Category Archives: Corruption/Cheating

Bryan Carrasco – biggest ever football cheat?

Chile U20 star tries to get opponent sent off by smacking himself in face

In probably the greatest – or should that be worst – attempt to get an opponent sent off ever, Chile U20 star Bryan Carrasco has been caught smacking himself in the face with another player’s hand in a bid to win a free-kick.

Pakistan spot-fixing allegations

My god, this is hardly a confidence inspiring response:

Nervous Butt faces the media
August 29, 2010

Why can’t Salman say whether are the allegations are true or not?
Butt: These are just allegations and anybody can stand out and say anything, it doesn’t mean they are true. They include quite a few people and they are still ongoing. We’ll see what happens.

Sambit Bal puts the blame where it belongs. What a shame this concerns Amir, in the opinion of many commentators the best 18-year-old bowler they’ve ever seen.

Stop the tour, save the game
Sambit Bal
August 30, 2010

Irrespective of how the investigations go, Pakistani administrators must ask some tough questions of themselves. Why is it that their cricket has not managed to shake off the ghost of match-fixing? Why will the whispers around their team not go away? Is it because the board itself is so dysfunctional and so utterly shambolic that it has been unable to provide any sense of stability, let alone guidance, to its cricketers?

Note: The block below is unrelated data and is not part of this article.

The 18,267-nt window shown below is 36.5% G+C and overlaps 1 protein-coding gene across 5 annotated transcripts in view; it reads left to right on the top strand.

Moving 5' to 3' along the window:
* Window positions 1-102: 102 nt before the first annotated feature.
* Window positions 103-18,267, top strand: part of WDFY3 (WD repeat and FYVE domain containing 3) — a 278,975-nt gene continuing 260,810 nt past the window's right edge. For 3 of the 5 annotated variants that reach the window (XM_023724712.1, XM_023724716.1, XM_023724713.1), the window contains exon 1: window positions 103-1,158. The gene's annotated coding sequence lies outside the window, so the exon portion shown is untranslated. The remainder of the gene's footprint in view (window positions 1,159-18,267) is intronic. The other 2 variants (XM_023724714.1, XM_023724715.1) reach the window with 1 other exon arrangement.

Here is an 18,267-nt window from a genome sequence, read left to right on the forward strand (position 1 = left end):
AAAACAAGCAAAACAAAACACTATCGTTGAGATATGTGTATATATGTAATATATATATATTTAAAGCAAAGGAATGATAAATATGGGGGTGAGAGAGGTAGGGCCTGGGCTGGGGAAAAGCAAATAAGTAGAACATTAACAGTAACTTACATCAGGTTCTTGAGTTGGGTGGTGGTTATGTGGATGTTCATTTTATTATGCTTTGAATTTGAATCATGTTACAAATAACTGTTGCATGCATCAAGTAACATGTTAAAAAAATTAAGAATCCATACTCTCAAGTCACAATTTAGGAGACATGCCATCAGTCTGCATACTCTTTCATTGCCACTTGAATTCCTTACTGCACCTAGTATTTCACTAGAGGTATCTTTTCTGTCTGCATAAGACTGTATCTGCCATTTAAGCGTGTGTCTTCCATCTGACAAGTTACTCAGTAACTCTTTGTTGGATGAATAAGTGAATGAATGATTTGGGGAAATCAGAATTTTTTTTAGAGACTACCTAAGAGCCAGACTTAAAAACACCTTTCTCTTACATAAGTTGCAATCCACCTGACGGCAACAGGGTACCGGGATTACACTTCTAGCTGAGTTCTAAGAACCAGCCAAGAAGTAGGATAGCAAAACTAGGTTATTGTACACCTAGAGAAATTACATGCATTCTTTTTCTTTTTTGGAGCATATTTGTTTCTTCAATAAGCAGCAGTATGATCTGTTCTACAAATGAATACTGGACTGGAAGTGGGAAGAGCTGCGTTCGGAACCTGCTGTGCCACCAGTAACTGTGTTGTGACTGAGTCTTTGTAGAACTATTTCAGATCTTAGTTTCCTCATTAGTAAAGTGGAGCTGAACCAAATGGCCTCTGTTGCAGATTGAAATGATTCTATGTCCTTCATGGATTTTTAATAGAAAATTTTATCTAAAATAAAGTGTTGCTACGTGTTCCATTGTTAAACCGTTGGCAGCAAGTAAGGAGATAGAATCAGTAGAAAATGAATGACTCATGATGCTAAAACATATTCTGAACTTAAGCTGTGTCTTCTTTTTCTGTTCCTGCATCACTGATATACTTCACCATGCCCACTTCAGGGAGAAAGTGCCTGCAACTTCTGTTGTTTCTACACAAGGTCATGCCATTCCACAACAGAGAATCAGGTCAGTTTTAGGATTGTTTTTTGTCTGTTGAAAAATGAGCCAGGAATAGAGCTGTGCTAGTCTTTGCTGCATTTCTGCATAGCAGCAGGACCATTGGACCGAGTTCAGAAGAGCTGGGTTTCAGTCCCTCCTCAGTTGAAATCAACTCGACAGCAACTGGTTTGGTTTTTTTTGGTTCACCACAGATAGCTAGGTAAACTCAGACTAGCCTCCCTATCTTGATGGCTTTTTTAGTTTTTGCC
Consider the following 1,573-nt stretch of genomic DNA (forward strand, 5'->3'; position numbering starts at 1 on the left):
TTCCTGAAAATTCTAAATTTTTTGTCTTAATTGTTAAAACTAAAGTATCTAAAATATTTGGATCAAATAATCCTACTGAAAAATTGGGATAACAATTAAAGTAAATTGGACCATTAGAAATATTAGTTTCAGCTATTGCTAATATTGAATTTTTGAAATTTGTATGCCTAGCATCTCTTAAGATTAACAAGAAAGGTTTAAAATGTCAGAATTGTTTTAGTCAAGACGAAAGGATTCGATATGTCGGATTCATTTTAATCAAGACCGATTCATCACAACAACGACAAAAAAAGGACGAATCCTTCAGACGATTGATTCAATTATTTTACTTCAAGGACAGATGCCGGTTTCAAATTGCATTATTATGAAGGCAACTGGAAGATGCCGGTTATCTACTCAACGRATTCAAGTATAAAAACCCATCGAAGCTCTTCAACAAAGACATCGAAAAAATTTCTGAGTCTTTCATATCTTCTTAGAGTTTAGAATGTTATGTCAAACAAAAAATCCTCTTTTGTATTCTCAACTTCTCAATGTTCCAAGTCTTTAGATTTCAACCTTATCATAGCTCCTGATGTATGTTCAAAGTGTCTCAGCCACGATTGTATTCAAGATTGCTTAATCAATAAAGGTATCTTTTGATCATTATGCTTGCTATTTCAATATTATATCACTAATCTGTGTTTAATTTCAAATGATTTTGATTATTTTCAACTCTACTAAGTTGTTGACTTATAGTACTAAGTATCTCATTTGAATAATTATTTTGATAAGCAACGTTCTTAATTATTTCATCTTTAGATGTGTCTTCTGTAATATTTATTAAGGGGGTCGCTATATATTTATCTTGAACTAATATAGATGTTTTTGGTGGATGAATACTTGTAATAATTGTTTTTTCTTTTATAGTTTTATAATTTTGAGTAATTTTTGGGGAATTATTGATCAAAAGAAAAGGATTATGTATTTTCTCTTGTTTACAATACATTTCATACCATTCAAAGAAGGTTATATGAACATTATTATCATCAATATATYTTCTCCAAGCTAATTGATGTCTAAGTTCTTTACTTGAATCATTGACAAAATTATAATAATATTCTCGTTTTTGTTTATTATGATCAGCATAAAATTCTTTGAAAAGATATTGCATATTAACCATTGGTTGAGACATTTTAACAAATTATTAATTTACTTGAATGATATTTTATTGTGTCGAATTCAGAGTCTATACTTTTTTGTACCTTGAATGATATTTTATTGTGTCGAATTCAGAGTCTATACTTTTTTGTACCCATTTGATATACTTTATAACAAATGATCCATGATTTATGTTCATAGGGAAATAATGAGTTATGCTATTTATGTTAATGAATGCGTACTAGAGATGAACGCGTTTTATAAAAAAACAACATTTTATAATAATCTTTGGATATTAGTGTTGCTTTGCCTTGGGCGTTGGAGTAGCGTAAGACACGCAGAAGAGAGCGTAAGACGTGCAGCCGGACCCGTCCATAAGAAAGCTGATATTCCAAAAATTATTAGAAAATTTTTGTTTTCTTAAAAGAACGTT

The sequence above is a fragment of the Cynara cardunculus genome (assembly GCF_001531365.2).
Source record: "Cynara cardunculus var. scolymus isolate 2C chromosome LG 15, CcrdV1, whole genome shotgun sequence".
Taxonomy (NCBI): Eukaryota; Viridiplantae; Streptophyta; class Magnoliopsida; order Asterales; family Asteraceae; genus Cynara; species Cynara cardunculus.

Or is it because it never managed to make a clean break with the match-fixing, merely chopping down a few rotten trees but letting the seeds remain? Justice Malik Mohammad Qayyum, who presided over the match-fixing enquiry and himself admitted to being lenient towards a player or two, has blamed the PCB for not implementing his recommendations in full. Too many players indicted by him were let off with fines and left within the system. It’s hard to tell what message it sent to the players, and hard also to deny that the taint of match-fixing has never been fully cleansed.

The cost of losing out on a few one-day games is a trifle before the cost of the sanctity of the game. Mohammad Amir must either stand tall or never bowl a ball again. Nothing in between is acceptable.

Osman Samiuddin puts this broken Cricket Board in the context of a broken society.

Forever the shadow
Osman Samiuddin
July 9, 2010
For Pakistan, the cloud of match-fixing never really went away. The perception of it has woven itself into the very fabric of society at large

Two ghosts have haunted Pakistan this decade: Osama bin Laden and the Fixed Match.

India and South Africa made more or less clean breaks after their investigations in 2000. Sourav Ganguly and Shaun Pollock (and then Graeme Smith) immediately began new, successful eras for their sides as captain. Big existing fish such as Hansie Cronje and Mohammad Azharuddin were banned for life and smaller fish, such as Ajay Jadeja or Ajay Sharma or Henry Williams, were not only punished but never played for their countries again.

The Qayyum report, on the other hand, was a classic Pakistani attempt at inquiry, one which bathes in its ambiguity and smells fresh of cover-up afterwards. Saleem Malik was banned for life, but he hadn’t played for Pakistan for over a year. Similarly Ata-ur-Rehman had last represented the country in 1996. The rest, mostly big names, were absolved but in varying degrees. Even now we remain uncertain about the full extent of the involvement, if any, of Wasim Akram, Mushtaq Ahmed, Inzamam-ul-Haq, Saeed Anwar and Waqar Younis.

That a match is fixed has become a casual belief, like the one that says the US, Mossad or RAW is behind all the trouble in the land. Man get out, match fixed; man go slow, match fixed; man drop catch, match fixed; man bowl wide, match fixed; man has money, match fixed.